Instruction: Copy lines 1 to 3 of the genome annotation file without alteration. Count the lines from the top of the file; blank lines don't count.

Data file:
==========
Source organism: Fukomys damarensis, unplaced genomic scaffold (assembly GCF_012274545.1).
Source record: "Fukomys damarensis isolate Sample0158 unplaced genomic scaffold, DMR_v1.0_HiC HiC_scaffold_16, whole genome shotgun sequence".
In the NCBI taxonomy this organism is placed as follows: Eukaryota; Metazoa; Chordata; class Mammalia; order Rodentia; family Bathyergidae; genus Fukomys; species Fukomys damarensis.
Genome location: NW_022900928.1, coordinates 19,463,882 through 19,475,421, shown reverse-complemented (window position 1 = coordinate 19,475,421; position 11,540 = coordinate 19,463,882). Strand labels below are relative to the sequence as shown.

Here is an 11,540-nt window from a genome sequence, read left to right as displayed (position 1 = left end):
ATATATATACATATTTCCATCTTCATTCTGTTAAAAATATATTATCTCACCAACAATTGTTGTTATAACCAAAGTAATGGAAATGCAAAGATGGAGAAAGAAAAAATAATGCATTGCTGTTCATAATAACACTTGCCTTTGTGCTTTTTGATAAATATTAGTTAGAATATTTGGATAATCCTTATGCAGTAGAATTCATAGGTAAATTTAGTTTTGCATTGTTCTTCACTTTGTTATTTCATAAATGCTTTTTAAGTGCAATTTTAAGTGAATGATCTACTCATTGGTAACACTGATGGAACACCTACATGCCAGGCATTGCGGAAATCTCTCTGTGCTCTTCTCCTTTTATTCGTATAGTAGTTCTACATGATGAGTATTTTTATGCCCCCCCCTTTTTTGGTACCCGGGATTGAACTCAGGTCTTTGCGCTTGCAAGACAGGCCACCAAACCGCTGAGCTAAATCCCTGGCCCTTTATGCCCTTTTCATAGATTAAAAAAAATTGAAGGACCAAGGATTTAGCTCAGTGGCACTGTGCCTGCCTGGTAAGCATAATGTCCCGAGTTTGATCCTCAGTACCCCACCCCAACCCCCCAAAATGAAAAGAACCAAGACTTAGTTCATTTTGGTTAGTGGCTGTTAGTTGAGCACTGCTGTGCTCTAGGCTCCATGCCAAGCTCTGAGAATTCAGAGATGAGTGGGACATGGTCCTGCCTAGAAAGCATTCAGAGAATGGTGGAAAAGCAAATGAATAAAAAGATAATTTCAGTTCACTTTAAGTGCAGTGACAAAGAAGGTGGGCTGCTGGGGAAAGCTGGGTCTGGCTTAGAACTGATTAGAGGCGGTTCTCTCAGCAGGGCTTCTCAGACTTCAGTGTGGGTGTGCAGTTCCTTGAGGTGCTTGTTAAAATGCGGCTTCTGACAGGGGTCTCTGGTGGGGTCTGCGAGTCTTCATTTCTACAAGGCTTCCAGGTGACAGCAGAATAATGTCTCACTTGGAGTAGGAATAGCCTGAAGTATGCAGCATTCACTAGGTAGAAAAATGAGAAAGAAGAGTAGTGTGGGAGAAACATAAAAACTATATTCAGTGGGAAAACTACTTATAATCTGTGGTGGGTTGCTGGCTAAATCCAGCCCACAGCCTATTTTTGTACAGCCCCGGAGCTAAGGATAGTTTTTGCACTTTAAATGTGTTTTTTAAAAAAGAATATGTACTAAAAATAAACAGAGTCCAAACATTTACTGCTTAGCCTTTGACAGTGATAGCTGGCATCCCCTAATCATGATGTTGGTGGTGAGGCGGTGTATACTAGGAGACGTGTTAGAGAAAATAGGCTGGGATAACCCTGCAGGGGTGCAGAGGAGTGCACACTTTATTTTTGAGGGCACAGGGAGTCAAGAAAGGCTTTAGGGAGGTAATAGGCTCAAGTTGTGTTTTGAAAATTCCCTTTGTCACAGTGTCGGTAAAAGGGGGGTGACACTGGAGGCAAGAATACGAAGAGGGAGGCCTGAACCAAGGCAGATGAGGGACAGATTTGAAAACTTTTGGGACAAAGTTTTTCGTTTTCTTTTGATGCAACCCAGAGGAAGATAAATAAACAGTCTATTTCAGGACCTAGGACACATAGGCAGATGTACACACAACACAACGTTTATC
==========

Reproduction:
Source organism: Fukomys damarensis, unplaced genomic scaffold (assembly GCF_012274545.1).
Source record: "Fukomys damarensis isolate Sample0158 unplaced genomic scaffold, DMR_v1.0_HiC HiC_scaffold_16, whole genome shotgun sequence".
In the NCBI taxonomy this organism is placed as follows: Eukaryota; Metazoa; Chordata; class Mammalia; order Rodentia; family Bathyergidae; genus Fukomys; species Fukomys damarensis.